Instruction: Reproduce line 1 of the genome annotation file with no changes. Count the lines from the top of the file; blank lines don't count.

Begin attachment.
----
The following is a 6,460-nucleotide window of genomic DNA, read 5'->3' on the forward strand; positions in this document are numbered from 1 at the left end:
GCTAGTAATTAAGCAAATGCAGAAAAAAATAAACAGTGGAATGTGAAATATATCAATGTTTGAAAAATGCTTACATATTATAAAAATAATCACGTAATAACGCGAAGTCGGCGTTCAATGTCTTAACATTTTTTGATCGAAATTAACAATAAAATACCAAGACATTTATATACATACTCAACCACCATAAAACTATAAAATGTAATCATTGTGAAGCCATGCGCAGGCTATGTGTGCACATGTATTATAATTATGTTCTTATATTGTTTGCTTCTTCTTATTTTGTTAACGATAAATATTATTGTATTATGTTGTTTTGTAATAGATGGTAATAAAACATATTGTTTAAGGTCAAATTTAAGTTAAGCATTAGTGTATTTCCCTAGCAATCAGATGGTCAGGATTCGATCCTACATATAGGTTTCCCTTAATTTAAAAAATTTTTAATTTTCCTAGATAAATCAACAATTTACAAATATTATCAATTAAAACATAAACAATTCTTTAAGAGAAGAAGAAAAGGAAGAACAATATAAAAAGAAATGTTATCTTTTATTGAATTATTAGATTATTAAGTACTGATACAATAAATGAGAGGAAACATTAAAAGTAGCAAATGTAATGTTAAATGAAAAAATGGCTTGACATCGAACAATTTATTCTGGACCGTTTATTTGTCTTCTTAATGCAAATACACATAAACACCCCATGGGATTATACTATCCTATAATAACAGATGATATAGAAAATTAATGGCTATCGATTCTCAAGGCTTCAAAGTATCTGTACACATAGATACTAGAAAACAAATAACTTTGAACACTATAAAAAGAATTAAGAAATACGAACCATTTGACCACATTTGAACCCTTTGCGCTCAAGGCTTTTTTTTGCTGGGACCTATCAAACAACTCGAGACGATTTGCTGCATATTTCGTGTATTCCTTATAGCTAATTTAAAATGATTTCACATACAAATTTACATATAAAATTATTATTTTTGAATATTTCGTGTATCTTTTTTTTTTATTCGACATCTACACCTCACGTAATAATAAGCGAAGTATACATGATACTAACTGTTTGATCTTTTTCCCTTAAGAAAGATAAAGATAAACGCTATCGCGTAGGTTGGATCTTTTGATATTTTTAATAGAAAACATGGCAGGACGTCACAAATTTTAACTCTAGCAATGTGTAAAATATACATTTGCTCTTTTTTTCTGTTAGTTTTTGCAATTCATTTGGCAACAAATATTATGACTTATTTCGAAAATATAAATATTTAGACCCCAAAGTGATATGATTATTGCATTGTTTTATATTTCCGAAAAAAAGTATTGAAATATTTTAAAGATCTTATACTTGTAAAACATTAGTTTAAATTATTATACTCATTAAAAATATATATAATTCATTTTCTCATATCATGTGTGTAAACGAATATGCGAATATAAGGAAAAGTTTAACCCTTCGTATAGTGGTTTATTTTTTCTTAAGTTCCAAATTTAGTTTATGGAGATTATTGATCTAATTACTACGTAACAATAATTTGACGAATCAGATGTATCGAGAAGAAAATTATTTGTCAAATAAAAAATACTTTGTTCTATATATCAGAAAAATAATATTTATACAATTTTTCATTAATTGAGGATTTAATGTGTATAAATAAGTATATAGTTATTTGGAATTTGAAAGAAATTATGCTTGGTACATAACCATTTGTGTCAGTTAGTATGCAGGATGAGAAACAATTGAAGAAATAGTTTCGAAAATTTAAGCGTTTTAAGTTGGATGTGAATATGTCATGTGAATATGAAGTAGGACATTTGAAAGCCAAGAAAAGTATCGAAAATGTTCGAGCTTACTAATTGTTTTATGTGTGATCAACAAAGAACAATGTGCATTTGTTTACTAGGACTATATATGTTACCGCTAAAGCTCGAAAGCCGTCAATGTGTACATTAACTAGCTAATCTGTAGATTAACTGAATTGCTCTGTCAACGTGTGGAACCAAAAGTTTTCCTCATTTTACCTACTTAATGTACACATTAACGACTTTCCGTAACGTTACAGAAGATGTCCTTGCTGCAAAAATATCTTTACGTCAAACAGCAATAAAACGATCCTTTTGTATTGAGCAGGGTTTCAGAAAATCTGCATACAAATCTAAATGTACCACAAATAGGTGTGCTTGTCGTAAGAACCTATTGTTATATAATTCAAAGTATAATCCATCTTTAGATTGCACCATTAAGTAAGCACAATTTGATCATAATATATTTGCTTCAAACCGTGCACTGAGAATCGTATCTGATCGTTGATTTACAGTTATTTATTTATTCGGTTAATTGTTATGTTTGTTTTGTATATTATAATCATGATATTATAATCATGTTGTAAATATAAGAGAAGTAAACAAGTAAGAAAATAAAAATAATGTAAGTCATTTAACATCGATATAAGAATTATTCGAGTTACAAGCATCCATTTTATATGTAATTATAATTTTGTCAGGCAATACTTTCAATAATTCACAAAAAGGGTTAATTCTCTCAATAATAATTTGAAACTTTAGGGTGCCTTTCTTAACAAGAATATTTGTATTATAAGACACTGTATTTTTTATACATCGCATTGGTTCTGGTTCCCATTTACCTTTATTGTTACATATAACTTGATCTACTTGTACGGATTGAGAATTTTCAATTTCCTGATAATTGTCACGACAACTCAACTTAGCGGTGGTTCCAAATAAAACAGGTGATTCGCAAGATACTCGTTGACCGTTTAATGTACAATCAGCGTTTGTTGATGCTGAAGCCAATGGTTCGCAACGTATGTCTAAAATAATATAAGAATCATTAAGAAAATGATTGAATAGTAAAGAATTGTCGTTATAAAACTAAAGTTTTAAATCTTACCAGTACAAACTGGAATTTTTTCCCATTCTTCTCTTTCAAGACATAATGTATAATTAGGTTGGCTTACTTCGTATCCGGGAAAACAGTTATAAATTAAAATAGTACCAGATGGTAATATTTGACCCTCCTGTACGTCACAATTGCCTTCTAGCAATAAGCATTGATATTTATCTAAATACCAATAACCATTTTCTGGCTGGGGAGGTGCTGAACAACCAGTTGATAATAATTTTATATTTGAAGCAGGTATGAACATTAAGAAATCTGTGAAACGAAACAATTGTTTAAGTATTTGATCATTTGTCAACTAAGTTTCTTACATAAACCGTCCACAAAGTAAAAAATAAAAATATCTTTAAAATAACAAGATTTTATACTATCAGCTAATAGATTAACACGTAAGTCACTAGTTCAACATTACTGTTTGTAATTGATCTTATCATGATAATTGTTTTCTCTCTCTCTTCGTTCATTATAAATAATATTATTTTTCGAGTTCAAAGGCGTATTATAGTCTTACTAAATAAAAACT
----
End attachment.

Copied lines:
The following is a 6,460-nucleotide window of genomic DNA, read 5'->3' on the forward strand; positions in this document are numbered from 1 at the left end: